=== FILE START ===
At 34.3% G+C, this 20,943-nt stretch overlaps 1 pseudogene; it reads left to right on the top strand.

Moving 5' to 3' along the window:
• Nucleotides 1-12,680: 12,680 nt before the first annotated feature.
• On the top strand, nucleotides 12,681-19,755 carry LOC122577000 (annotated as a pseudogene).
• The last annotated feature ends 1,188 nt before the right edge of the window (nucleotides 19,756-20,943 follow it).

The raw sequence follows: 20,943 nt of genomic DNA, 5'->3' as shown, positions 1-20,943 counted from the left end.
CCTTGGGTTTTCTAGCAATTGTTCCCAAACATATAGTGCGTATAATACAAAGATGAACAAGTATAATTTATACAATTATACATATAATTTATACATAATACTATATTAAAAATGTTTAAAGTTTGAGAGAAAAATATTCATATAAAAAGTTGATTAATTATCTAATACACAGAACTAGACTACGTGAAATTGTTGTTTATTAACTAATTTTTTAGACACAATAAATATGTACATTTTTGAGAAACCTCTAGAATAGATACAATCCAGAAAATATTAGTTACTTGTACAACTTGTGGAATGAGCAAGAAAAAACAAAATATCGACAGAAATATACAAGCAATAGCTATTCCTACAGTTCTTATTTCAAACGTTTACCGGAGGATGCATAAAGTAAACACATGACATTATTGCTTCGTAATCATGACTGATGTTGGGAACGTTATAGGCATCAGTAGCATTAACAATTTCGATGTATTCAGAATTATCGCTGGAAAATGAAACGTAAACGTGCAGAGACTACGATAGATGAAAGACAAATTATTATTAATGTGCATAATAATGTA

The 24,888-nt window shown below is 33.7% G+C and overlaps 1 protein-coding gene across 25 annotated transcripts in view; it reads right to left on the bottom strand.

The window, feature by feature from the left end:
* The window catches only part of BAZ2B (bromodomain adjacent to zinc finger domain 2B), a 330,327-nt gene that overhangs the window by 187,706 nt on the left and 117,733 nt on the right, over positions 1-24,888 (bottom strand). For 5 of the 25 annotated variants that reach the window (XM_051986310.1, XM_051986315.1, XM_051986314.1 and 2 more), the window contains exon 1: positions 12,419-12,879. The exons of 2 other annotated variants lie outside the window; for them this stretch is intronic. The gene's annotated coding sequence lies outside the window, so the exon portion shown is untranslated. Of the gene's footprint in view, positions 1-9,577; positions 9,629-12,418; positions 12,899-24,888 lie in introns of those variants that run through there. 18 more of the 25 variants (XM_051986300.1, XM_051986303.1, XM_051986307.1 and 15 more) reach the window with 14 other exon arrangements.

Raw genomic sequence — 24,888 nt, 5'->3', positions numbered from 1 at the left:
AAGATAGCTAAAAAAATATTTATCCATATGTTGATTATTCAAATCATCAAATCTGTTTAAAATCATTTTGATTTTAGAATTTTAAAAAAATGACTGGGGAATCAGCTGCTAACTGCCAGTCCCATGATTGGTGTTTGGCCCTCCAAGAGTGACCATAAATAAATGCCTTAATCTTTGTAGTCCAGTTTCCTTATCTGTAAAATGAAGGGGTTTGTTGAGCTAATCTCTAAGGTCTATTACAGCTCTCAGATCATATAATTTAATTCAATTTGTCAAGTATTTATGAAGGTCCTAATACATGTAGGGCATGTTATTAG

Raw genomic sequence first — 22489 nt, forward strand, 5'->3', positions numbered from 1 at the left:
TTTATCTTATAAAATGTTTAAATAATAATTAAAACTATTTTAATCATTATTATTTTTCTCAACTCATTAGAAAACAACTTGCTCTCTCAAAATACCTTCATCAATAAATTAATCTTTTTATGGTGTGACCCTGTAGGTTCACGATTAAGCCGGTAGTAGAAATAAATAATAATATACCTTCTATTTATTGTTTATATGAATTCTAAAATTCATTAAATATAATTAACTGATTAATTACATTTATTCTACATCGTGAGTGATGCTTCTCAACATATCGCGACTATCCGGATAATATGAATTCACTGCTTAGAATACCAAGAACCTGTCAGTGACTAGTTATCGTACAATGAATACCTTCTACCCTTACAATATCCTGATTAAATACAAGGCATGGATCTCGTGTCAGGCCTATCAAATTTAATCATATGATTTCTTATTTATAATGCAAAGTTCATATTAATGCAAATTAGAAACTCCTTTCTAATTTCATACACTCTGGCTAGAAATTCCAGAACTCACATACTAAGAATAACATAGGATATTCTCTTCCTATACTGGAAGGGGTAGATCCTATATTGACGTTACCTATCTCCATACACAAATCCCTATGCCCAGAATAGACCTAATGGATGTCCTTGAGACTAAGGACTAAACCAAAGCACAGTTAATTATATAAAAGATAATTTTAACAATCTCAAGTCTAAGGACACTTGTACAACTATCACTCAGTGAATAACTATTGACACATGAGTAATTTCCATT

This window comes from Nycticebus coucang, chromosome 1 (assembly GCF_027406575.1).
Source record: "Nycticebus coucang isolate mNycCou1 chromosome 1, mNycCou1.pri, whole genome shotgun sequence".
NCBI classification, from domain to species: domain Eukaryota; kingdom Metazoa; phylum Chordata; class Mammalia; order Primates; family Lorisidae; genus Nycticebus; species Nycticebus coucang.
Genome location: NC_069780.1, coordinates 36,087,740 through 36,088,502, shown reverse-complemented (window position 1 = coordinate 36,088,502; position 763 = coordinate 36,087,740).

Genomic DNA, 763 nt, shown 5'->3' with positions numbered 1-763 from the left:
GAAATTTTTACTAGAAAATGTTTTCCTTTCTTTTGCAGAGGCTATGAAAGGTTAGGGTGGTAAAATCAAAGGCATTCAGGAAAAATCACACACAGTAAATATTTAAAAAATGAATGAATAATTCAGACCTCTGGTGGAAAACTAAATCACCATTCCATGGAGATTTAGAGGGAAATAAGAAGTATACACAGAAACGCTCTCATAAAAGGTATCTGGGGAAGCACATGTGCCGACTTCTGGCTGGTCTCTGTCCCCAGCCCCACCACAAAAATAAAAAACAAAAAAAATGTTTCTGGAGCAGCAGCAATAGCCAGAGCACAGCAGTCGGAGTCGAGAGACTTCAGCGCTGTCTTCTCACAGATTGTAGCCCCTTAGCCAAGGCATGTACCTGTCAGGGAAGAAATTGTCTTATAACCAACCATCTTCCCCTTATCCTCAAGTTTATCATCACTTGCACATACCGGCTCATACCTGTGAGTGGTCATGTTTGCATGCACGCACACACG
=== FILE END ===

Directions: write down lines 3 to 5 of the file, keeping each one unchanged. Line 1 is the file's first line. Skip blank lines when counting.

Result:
• Nucleotides 1-12,680: 12,680 nt before the first annotated feature.
• On the top strand, nucleotides 12,681-19,755 carry LOC122577000 (annotated as a pseudogene).
• The last annotated feature ends 1,188 nt before the right edge of the window (nucleotides 19,756-20,943 follow it).